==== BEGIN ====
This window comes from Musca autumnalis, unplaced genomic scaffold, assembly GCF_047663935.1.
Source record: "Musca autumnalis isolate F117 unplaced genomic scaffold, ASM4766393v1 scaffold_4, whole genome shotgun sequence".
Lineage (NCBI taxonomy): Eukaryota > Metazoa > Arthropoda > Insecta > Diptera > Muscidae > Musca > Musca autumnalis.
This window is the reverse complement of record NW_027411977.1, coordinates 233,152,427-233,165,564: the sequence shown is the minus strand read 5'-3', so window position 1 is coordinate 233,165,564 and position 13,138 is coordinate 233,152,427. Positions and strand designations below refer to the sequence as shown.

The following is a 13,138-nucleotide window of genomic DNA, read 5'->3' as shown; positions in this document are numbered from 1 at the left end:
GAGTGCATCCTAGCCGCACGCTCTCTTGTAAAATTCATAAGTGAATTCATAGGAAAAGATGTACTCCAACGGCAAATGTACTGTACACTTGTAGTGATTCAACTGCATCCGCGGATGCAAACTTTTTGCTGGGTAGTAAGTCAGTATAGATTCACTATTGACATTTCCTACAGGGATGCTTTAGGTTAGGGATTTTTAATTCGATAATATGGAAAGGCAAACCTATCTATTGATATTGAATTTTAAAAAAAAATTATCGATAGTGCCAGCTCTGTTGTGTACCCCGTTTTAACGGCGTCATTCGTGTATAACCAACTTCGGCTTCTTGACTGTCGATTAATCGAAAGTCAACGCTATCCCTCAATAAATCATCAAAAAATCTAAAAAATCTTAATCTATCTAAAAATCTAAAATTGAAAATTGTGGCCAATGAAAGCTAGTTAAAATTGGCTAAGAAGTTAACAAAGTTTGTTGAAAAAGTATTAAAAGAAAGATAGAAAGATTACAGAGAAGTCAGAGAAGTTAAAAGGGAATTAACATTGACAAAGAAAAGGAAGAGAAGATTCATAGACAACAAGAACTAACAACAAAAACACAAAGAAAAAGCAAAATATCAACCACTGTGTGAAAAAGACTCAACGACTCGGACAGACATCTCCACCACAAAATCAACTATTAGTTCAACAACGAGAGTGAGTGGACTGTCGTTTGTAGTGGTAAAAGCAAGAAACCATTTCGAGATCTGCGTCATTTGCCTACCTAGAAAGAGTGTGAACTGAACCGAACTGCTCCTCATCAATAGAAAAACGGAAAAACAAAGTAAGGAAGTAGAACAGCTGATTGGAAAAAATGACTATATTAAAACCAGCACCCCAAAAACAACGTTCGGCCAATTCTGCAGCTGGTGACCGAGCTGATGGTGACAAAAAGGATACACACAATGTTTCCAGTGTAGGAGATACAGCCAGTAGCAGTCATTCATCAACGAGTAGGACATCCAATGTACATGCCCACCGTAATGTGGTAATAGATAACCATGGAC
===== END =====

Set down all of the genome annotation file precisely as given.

This window comes from Musca autumnalis, unplaced genomic scaffold, assembly GCF_047663935.1.
Source record: "Musca autumnalis isolate F117 unplaced genomic scaffold, ASM4766393v1 scaffold_4, whole genome shotgun sequence".
Lineage (NCBI taxonomy): Eukaryota > Metazoa > Arthropoda > Insecta > Diptera > Muscidae > Musca > Musca autumnalis.
This window is the reverse complement of record NW_027411977.1, coordinates 233,152,427-233,165,564: the sequence shown is the minus strand read 5'-3', so window position 1 is coordinate 233,165,564 and position 13,138 is coordinate 233,152,427. Positions and strand designations below refer to the sequence as shown.

The following is a 13,138-nucleotide window of genomic DNA, read 5'->3' as shown; positions in this document are numbered from 1 at the left end:
GAGTGCATCCTAGCCGCACGCTCTCTTGTAAAATTCATAAGTGAATTCATAGGAAAAGATGTACTCCAACGGCAAATGTACTGTACACTTGTAGTGATTCAACTGCATCCGCGGATGCAAACTTTTTGCTGGGTAGTAAGTCAGTATAGATTCACTATTGACATTTCCTACAGGGATGCTTTAGGTTAGGGATTTTTAATTCGATAATATGGAAAGGCAAACCTATCTATTGATATTGAATTTTAAAAAAAAATTATCGATAGTGCCAGCTCTGTTGTGTACCCCGTTTTAACGGCGTCATTCGTGTATAACCAACTTCGGCTTCTTGACTGTCGATTAATCGAAAGTCAACGCTATCCCTCAATAAATCATCAAAAAATCTAAAAAATCTTAATCTATCTAAAAATCTAAAATTGAAAATTGTGGCCAATGAAAGCTAGTTAAAATTGGCTAAGAAGTTAACAAAGTTTGTTGAAAAAGTATTAAAAGAAAGATAGAAAGATTACAGAGAAGTCAGAGAAGTTAAAAGGGAATTAACATTGACAAAGAAAAGGAAGAGAAGATTCATAGACAACAAGAACTAACAACAAAAACACAAAGAAAAAGCAAAATATCAACCACTGTGTGAAAAAGACTCAACGACTCGGACAGACATCTCCACCACAAAATCAACTATTAGTTCAACAACGAGAGTGAGTGGACTGTCGTTTGTAGTGGTAAAAGCAAGAAACCATTTCGAGATCTGCGTCATTTGCCTACCTAGAAAGAGTGTGAACTGAACCGAACTGCTCCTCATCAATAGAAAAACGGAAAAACAAAGTAAGGAAGTAGAACAGCTGATTGGAAAAAATGACTATATTAAAACCAGCACCCCAAAAACAACGTTCGGCCAATTCTGCAGCTGGTGACCGAGCTGATGGTGACAAAAAGGATACACACAATGTTTCCAGTGTAGGAGATACAGCCAGTAGCAGTCATTCATCAACGAGTAGGACATCCAATGTACATGCCCACCGTAATGTGGTAATAGATAACCATGGAC